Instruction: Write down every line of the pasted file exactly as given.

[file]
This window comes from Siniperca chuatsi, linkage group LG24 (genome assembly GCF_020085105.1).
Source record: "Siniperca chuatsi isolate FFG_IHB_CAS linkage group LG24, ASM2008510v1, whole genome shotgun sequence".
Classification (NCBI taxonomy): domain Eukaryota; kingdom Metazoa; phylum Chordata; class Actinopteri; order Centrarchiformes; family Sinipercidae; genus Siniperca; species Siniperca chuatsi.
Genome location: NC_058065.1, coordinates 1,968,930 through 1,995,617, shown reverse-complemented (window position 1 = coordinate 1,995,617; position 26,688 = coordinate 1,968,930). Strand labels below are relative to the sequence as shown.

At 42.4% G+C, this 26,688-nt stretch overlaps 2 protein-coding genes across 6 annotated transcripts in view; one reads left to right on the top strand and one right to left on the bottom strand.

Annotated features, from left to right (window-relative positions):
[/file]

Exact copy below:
This window comes from Siniperca chuatsi, linkage group LG24 (genome assembly GCF_020085105.1).
Source record: "Siniperca chuatsi isolate FFG_IHB_CAS linkage group LG24, ASM2008510v1, whole genome shotgun sequence".
Classification (NCBI taxonomy): domain Eukaryota; kingdom Metazoa; phylum Chordata; class Actinopteri; order Centrarchiformes; family Sinipercidae; genus Siniperca; species Siniperca chuatsi.
Genome location: NC_058065.1, coordinates 1,968,930 through 1,995,617, shown reverse-complemented (window position 1 = coordinate 1,995,617; position 26,688 = coordinate 1,968,930). Strand labels below are relative to the sequence as shown.

At 42.4% G+C, this 26,688-nt stretch overlaps 2 protein-coding genes across 6 annotated transcripts in view; one reads left to right on the top strand and one right to left on the bottom strand.

Annotated features, from left to right (window-relative positions):